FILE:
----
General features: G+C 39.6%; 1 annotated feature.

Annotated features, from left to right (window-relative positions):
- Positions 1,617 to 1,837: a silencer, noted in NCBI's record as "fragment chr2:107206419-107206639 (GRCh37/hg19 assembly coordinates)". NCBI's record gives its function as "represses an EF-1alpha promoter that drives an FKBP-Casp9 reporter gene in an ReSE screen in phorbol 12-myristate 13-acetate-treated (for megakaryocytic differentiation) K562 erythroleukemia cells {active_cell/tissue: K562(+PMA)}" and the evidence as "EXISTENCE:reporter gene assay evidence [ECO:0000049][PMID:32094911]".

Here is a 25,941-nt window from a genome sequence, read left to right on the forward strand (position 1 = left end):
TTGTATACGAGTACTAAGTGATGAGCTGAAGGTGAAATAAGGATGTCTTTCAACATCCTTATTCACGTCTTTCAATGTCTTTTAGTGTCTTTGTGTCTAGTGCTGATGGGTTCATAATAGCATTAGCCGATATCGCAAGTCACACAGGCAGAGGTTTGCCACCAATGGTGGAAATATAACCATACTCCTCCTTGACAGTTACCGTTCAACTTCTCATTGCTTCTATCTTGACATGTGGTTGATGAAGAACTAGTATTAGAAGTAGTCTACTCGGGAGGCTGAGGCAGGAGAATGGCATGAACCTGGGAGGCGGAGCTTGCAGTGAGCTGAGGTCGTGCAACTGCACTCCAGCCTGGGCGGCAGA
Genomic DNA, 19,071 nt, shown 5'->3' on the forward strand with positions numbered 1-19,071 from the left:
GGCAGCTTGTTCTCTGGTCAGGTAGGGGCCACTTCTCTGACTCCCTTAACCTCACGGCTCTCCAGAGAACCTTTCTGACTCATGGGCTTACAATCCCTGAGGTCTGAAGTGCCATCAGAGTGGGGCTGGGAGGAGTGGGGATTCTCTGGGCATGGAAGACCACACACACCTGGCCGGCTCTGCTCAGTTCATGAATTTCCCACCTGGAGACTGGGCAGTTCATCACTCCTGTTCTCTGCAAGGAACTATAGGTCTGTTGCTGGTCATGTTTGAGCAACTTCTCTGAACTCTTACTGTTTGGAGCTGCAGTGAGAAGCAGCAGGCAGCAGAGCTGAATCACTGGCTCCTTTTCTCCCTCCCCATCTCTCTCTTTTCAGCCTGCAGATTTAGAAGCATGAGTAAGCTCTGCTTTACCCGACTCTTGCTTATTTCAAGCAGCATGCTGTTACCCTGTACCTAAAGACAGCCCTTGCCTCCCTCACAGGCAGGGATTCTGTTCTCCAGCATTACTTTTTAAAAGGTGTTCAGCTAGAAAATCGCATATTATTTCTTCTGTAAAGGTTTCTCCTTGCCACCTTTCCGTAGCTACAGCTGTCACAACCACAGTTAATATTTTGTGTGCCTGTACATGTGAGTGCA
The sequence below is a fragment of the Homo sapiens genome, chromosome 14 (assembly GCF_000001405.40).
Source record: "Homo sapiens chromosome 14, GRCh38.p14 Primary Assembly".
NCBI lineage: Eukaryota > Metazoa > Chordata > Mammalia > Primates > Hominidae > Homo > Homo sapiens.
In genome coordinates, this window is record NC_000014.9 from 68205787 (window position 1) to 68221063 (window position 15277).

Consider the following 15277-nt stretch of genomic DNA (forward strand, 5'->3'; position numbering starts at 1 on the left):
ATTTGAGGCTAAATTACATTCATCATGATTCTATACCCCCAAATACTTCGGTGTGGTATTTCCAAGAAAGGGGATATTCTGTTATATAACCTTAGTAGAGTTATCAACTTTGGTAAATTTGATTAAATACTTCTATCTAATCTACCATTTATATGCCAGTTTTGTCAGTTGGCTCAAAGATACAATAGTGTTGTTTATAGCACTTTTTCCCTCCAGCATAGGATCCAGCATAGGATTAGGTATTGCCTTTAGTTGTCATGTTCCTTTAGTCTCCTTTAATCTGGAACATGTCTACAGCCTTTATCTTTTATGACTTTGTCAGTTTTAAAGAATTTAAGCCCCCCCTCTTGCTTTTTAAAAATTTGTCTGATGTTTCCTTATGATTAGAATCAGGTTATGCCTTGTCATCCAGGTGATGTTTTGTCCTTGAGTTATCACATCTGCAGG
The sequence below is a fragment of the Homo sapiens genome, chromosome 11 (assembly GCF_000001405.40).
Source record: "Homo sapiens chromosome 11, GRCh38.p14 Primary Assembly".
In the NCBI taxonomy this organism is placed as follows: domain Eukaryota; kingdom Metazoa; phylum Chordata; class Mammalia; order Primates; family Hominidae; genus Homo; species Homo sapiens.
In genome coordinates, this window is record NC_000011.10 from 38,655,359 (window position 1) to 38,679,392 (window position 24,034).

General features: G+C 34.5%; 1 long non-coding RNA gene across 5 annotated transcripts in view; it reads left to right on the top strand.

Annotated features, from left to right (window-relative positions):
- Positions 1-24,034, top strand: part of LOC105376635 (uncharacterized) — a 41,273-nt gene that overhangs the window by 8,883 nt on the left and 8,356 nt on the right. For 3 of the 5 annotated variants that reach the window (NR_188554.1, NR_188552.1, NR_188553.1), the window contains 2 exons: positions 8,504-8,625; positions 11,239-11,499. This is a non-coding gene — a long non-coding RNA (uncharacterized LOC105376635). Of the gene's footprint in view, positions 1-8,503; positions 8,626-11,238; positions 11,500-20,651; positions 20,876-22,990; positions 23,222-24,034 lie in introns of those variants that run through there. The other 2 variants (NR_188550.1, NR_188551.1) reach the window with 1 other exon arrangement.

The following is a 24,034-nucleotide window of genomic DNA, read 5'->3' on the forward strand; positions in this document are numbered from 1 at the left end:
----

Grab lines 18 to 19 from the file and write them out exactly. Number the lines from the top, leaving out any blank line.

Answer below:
General features: G+C 34.5%; 1 long non-coding RNA gene across 5 annotated transcripts in view; it reads left to right on the top strand.

Annotated features, from left to right (window-relative positions):